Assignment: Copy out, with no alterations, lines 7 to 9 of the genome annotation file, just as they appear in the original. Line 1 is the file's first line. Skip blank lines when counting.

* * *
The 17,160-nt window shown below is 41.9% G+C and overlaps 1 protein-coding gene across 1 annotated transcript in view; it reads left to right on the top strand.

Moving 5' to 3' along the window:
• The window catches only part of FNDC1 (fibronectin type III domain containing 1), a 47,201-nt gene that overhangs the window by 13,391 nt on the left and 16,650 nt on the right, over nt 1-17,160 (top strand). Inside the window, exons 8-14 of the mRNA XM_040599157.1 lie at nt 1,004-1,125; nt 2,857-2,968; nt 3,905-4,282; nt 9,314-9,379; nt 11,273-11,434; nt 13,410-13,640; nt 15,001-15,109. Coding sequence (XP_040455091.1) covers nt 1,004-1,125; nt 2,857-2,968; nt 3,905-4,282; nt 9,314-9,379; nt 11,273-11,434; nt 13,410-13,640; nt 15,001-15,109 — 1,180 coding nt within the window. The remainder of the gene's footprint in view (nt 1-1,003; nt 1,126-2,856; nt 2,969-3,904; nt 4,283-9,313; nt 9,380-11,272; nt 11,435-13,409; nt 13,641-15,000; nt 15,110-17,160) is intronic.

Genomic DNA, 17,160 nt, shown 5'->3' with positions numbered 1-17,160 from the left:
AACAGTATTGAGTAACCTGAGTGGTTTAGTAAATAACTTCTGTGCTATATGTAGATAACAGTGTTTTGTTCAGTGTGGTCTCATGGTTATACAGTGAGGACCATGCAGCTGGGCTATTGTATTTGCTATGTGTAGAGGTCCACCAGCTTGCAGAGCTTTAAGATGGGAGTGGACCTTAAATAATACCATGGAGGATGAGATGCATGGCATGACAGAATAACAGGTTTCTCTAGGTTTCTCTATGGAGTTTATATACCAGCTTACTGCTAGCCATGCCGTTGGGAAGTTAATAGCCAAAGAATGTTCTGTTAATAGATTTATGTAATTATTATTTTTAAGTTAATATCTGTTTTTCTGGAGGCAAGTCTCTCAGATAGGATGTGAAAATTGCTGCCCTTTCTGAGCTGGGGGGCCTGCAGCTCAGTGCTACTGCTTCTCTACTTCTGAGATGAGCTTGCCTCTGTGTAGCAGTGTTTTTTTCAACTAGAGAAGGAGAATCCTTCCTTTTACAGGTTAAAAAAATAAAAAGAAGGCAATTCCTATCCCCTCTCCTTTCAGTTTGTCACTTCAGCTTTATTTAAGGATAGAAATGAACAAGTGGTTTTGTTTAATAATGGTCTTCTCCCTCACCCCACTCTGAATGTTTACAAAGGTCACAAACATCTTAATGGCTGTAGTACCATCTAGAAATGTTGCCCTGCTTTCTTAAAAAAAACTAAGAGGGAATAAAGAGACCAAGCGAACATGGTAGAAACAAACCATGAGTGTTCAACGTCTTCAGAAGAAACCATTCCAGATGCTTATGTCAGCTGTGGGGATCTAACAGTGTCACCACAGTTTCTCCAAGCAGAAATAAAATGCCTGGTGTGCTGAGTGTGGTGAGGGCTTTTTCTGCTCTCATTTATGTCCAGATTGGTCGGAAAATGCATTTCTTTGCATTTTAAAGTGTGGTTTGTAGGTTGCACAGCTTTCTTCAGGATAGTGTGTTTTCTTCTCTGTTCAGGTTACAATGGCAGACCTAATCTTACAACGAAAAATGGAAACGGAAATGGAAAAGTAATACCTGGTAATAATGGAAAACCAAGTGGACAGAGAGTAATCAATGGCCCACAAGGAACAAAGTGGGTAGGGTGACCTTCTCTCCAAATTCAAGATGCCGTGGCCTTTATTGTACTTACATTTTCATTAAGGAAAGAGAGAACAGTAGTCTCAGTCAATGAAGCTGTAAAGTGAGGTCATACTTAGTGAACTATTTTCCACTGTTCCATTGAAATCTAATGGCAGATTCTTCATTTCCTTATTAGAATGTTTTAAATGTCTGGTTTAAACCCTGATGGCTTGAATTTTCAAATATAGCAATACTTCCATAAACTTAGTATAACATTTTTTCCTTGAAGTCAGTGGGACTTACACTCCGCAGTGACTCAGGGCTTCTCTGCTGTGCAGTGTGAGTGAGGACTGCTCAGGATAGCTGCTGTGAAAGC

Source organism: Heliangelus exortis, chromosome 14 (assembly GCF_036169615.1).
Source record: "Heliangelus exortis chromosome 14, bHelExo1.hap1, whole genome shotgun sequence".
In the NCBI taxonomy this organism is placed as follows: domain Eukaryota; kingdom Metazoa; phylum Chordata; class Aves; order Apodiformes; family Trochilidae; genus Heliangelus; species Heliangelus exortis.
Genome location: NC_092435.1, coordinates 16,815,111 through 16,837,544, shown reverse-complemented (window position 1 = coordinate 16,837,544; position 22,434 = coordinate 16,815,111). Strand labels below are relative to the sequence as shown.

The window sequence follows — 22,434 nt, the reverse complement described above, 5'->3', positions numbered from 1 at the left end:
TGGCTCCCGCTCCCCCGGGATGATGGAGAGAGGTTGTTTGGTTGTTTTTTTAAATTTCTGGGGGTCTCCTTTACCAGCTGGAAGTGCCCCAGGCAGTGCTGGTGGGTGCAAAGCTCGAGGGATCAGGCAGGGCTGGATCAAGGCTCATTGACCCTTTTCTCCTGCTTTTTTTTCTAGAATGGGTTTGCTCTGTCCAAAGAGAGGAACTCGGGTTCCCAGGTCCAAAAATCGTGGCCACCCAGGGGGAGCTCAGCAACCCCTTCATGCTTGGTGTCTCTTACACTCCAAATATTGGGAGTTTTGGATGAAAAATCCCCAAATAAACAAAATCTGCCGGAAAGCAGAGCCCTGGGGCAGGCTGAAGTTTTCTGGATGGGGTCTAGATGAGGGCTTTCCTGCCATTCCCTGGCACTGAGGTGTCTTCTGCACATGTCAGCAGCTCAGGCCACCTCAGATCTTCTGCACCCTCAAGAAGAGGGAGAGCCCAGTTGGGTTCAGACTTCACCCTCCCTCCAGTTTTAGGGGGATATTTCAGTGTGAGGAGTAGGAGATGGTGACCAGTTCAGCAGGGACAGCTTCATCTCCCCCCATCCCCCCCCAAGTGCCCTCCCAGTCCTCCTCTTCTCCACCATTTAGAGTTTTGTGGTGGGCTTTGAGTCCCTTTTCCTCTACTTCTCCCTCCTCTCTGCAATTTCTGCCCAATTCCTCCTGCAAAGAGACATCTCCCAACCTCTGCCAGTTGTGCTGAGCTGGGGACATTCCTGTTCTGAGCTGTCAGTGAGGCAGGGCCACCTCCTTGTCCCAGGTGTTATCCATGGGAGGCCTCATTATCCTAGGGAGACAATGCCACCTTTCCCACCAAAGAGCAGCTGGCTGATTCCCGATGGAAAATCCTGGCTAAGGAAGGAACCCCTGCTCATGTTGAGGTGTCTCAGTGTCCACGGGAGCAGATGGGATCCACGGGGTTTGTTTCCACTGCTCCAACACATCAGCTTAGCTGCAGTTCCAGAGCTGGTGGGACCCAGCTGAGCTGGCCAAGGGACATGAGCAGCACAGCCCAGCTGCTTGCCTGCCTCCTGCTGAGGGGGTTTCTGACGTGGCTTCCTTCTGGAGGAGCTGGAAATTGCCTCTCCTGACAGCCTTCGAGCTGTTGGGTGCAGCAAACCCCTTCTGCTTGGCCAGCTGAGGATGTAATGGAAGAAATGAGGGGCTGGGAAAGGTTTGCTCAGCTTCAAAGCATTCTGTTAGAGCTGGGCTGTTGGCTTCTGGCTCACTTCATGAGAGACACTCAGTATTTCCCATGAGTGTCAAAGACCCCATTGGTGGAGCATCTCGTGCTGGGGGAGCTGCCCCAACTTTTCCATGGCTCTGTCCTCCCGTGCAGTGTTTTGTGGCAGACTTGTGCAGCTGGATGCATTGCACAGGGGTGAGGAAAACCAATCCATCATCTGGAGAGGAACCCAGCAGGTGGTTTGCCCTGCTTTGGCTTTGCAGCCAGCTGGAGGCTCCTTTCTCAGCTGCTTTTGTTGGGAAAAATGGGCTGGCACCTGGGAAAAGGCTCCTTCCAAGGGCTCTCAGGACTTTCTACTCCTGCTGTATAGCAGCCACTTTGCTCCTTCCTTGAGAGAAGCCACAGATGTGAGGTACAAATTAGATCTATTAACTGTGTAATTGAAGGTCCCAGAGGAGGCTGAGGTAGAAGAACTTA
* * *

Source record: "Heliangelus exortis chromosome 14, bHelExo1.hap1, whole genome shotgun sequence".
In the NCBI taxonomy this organism is placed as follows: domain Eukaryota; kingdom Metazoa; phylum Chordata; class Aves; order Apodiformes; family Trochilidae; genus Heliangelus; species Heliangelus exortis.
Genome location: NC_092435.1, coordinates 16,815,111 through 16,837,544, shown reverse-complemented (window position 1 = coordinate 16,837,544; position 22,434 = coordinate 16,815,111). Strand labels below are relative to the sequence as shown.